Fund managers are backing indications from the Government that it will not rush to sell stakes in state assets.
National plans to sell up to 49% stakes in Meridian Energy, Mighty River Power, Genesis Energy and Solid Energy, as well as part of its shareholding in Air New Zealand.
Prime Minister John Key says shares in Mighty River Power or Genesis Energy are likely to be the first to be put up for sale but it will be the end of 2012 before the necessary law changes are completed for a sale to proceed.
The deepening crisis in the euro zone and economic stutters in China have fed a jittery mood on world sharemarkets over the past month.
Investment advisor Jonathan Eriksen says a stockmarket float any earlier than Mr Key is indicating would be risky.
"We've even got corporate institutional clients pulling out of the equity markets at the moment because of the volatility and the risk of stock markets falling a lot further," he says. "It'll take time for confidence to build up."
Mr Eriksen says, though, that financial markets are sensitive to country's debt levels and it makes sense to sell infrastructure assets to reinvest in new ones rather than take on more debt.
Stock analyst David McEwan said the share price of two recently-floated companies declined shortly after coming into the market.
"That just gives people a bit of a fright and makes it harder to get the next floats away."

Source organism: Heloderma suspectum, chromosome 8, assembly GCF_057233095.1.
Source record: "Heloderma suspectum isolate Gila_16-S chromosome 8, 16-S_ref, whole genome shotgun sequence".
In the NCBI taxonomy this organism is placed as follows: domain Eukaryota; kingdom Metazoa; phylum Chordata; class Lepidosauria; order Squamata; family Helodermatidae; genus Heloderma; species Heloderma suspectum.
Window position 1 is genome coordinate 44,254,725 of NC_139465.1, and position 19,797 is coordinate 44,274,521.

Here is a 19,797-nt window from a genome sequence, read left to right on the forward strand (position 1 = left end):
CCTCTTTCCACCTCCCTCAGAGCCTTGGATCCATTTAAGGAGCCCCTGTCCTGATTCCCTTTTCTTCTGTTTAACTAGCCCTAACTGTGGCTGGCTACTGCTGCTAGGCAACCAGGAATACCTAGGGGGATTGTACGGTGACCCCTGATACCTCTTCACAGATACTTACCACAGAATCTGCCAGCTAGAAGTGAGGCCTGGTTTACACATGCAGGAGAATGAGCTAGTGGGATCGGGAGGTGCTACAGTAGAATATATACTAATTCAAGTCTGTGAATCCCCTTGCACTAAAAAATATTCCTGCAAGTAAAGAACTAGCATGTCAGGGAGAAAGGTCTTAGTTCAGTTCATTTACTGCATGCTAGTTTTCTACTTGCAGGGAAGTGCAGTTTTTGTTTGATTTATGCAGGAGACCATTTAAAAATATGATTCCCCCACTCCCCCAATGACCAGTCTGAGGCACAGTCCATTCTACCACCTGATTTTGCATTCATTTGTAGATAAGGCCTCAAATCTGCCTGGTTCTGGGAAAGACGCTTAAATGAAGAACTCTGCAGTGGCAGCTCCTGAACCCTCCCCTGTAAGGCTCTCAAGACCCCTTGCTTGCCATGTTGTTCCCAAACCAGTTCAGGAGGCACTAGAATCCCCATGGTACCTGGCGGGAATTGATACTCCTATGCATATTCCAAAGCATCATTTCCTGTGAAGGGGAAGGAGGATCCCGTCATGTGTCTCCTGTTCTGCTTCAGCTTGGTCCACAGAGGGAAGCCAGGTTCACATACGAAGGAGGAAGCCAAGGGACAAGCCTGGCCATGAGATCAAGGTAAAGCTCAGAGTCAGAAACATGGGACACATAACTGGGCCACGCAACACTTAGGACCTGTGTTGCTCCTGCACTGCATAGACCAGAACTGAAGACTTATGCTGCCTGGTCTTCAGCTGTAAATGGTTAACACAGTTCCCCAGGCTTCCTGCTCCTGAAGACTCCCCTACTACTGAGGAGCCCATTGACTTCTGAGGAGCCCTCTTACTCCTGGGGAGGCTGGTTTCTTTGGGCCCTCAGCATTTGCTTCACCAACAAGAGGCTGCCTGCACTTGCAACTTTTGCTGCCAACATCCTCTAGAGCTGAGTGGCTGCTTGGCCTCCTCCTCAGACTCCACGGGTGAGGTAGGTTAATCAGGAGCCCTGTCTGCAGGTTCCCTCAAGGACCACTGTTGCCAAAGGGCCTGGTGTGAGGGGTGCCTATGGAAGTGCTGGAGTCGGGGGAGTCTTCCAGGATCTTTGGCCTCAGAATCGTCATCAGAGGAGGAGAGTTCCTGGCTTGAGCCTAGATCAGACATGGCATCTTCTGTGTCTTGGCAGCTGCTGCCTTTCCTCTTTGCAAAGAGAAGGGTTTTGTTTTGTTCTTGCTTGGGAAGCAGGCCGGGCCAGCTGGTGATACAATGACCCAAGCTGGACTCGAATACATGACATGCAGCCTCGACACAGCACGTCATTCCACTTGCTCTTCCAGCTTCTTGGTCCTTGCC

He said a government would want to see robust market before it brings anything to an initial public offering (IPO).
The head of Devon Funds Management, Paul Glass, says the crisis in Europe is serious but shouldn't lead to a rushed sale.
"Remember we're not talking about huge dollars here in terms of the impact of those asset sales on retiring the country's debt so it's in everyone's interests that the asset sales this time round are done well."
Mr Glass says Solid Energy and Air New Zealand are the most vulnerable to an economic slump and for that reason shares in these firms are likely to be the last offered.
But he says the power company shares could be strong performers if markets take a turn for the worse.
"They're the sort of businesses that do tend to have fairly stable earnings over time and that'll be attractive to the market in what is an uncertain world at the moment."